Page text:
Last week, the San Francisco Board of Supervisors were asked to vote on lifting a Depression-era ban on allowing competitive bidding on the city's trash business, but they've put the decision on hold.
Currently, Recology collects the city's trash and ships it to landfills owned by competitors. About 400 to 500 million tons per year of San Francisco's trash is hauled by truck to Waste Management's landfill on the Altamont Pass in Alameda County, but the current contract is up in 2015.
The Department of Environment is backing Recology's new 10-year, $112 million contract that would enable Recology to gather San Francisco's garbage and haul it by truck and rail to its own landfill in Yuba County. This plan reportedly offers the cheapest and greenest solution, but residents of Yuba County, one of the poorest counties in the state, are understandably worried about polluting water and air near verdant farmland.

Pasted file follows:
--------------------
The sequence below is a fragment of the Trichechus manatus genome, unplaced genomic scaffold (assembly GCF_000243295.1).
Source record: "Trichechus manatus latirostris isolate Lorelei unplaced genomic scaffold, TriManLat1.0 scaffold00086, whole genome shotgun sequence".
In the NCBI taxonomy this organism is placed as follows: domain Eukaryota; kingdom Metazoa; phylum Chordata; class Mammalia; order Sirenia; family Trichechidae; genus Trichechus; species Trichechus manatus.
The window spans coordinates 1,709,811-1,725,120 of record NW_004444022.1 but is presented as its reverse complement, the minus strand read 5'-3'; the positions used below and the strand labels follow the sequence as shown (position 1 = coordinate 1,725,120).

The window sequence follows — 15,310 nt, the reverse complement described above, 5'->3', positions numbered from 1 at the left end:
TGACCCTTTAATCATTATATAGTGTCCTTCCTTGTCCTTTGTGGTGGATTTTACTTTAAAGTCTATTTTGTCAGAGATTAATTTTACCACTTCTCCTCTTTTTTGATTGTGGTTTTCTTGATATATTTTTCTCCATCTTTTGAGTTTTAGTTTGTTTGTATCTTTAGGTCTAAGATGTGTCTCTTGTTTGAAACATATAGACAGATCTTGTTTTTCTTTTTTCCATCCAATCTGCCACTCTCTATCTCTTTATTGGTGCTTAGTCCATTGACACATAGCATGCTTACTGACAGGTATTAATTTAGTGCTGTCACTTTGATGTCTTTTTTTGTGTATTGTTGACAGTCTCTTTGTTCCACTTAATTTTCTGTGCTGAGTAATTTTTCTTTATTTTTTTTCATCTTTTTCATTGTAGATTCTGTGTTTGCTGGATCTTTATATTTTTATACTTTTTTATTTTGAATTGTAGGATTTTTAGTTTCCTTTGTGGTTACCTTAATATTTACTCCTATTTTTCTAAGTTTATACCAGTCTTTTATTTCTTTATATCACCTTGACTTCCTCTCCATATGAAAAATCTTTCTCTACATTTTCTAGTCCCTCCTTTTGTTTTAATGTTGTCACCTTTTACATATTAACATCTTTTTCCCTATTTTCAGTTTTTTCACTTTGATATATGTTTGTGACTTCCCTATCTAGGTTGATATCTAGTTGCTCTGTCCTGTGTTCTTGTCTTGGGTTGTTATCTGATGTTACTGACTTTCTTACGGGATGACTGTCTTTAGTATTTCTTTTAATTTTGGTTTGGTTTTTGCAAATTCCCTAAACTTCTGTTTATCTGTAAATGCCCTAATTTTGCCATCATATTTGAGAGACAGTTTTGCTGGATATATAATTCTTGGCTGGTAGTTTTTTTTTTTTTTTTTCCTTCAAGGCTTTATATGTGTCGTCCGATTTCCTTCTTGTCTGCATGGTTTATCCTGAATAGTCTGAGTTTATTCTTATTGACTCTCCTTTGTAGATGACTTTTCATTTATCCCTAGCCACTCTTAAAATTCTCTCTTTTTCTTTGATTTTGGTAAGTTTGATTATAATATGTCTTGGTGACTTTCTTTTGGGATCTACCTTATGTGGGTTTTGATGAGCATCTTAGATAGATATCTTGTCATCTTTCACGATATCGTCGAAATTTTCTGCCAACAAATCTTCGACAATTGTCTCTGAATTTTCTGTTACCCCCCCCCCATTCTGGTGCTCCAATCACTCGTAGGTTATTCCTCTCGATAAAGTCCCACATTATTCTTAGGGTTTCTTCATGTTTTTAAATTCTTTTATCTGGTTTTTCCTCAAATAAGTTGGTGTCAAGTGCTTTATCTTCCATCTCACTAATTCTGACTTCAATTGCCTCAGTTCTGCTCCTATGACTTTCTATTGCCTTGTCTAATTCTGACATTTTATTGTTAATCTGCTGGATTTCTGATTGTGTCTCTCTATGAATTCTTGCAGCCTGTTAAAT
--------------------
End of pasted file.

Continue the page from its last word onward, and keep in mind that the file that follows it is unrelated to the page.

Mercury News reported on a new development yesterday in which the city is considering a partnership with the city of Pittsburg that would bring S.F.'s garbage by barge and truck to Pittsburg's "underutilized" Keller Canyon Landfill. The landfill is located at the city's industrial wharf that's already used to serve plants operated by Dow Chemical, Tesoro, and USS-POSCO. Shipping the trash by barge would create revenue and jobs in both cities' underutilized ports.